‘Oh my goodness!’ she cried, realising she was half an hour late for lunch with her friend, Liz. With reluctance, Sue pulled her gaze away from the car that had been her source of distraction and set off down the road, her indulgent dream melting away as she pictured the stern look on Liz’s face at her tardiness.
                  Sue and Liz met on the last Friday of every month for lunch and had done for over ten years.  The time and venue never varied: 12.30 precisely in Shadows, a small restaurant that looked no different today as it had the first Friday they had pushed open the heavy glazed door. Change was not something her friend, Liz, indulged in.
                  Turning the corner into Dove Street, Sue’s steps were arrested as she saw Michael slip into the driver’s seat of his, silver, Mercedes. She raised her hand and waved and was about to call out when he sped off down the road. Dropping her hand down to her side, she felt a flush of embarrassment at her exuberant behavior as amused faces smiled as they hurried past.  She frowned, Michael had her believing that life at the office was filled with back-to-back meetings ensconced in a stuffy boardroom. Now as she stood in the middle of the pavement, Sue watched as the Mercedes’ brake lights flicked red before the car disappeared around the corner. She gritted her teeth certain he had seen her. Maybe I do need to do something breathtaking for him to notice me, she thought, resurrecting the picture of the little sports car, her smile returning.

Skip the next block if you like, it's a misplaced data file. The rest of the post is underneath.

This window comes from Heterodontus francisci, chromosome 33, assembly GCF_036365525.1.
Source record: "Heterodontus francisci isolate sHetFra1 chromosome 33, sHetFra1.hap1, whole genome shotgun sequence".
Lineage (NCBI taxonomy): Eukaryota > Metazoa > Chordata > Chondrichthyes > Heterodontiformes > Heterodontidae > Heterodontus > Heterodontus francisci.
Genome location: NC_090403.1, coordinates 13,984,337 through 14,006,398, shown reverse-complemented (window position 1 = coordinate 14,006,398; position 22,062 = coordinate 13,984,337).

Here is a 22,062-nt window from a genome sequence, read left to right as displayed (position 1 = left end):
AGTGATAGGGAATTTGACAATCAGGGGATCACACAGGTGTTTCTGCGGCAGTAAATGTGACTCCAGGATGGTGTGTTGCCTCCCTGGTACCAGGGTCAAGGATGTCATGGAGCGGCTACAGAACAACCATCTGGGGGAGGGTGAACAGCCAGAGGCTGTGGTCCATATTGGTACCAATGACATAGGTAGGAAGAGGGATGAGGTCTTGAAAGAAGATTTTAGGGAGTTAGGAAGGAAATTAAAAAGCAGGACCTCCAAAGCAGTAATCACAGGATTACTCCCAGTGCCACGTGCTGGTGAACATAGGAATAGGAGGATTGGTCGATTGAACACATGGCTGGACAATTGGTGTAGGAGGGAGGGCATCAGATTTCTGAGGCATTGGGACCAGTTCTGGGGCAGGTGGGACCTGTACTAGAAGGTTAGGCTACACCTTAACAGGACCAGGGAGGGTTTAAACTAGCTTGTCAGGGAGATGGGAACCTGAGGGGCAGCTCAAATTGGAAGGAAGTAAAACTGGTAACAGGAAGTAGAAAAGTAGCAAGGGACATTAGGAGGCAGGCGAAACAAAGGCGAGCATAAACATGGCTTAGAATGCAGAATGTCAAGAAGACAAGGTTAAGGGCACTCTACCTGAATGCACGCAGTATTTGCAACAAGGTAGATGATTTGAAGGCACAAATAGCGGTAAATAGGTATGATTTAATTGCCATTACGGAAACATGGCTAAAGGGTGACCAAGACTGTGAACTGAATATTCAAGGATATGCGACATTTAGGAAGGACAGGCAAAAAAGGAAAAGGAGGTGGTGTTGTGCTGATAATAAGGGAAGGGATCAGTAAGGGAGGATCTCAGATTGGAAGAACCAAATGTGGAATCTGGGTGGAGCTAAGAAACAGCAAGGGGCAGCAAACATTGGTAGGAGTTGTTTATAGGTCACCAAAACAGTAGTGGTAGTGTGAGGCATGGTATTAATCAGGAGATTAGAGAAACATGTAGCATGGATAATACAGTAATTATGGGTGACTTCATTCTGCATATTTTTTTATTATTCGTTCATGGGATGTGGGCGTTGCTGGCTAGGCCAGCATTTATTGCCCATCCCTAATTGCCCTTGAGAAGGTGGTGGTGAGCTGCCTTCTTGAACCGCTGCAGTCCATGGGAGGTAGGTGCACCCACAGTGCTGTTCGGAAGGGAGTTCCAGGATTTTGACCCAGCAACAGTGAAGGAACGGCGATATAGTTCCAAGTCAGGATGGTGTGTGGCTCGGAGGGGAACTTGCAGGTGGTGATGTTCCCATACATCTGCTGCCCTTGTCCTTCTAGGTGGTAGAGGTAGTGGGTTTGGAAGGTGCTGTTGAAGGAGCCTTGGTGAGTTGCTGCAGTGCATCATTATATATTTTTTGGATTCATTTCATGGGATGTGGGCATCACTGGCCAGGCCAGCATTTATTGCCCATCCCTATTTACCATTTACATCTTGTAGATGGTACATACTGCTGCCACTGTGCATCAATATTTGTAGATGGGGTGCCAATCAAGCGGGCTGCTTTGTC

Knowing she was late, Sue hurried along the tree-lined avenue and now all she could see in her mind’s eye was a fuming Liz sitting at their usual table quaffing wine whilst tapping her fingers impatiently on the table cloth. With every step her anxiety was replaced with amusement as she thought about the monotonous and predictable lunch she was busting a gut to get to. Suddenly, she let out a loud chuckle. For once, she didn’t care if anyone on the pavement heard her outcry, because the new Sue was not only slimmer, but a little less timid. She had worked on both these areas and was determined not to let a late lunch spoil months of determination. Let her fume, she thought, and slowed her pace.